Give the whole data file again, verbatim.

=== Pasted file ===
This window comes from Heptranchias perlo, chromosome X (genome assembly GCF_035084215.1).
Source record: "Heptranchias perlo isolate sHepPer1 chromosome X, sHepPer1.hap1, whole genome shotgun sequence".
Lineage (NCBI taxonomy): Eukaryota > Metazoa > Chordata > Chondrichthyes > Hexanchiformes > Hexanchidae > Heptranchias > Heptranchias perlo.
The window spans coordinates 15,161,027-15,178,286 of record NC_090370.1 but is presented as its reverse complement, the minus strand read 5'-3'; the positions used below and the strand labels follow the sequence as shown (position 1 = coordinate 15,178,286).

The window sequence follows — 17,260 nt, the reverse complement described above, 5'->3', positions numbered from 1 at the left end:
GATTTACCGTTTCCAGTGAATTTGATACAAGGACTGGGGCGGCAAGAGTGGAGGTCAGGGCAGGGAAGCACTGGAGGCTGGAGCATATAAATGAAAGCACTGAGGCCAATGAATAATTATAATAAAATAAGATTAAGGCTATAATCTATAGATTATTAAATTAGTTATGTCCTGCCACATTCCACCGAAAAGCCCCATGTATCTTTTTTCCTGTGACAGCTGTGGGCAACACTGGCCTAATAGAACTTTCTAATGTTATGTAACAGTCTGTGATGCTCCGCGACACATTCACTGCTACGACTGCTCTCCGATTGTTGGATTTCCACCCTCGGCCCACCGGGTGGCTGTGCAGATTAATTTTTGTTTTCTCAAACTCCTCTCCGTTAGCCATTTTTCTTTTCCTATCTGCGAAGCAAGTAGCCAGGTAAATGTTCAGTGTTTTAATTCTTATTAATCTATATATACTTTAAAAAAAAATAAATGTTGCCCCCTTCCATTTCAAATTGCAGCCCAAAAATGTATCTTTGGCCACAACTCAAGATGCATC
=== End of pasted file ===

This window comes from Heptranchias perlo, chromosome X (genome assembly GCF_035084215.1).
Source record: "Heptranchias perlo isolate sHepPer1 chromosome X, sHepPer1.hap1, whole genome shotgun sequence".
Lineage (NCBI taxonomy): Eukaryota > Metazoa > Chordata > Chondrichthyes > Hexanchiformes > Hexanchidae > Heptranchias > Heptranchias perlo.
The window spans coordinates 15,161,027-15,178,286 of record NC_090370.1 but is presented as its reverse complement, the minus strand read 5'-3'; the positions used below and the strand labels follow the sequence as shown (position 1 = coordinate 15,178,286).

The window sequence follows — 17,260 nt, the reverse complement described above, 5'->3', positions numbered from 1 at the left end:
GATTTACCGTTTCCAGTGAATTTGATACAAGGACTGGGGCGGCAAGAGTGGAGGTCAGGGCAGGGAAGCACTGGAGGCTGGAGCATATAAATGAAAGCACTGAGGCCAATGAATAATTATAATAAAATAAGATTAAGGCTATAATCTATAGATTATTAAATTAGTTATGTCCTGCCACATTCCACCGAAAAGCCCCATGTATCTTTTTTCCTGTGACAGCTGTGGGCAACACTGGCCTAATAGAACTTTCTAATGTTATGTAACAGTCTGTGATGCTCCGCGACACATTCACTGCTACGACTGCTCTCCGATTGTTGGATTTCCACCCTCGGCCCACCGGGTGGCTGTGCAGATTAATTTTTGTTTTCTCAAACTCCTCTCCGTTAGCCATTTTTCTTTTCCTATCTGCGAAGCAAGTAGCCAGGTAAATGTTCAGTGTTTTAATTCTTATTAATCTATATATACTTTAAAAAAAAATAAATGTTGCCCCCTTCCATTTCAAATTGCAGCCCAAAAATGTATCTTTGGCCACAACTCAAGATGCATC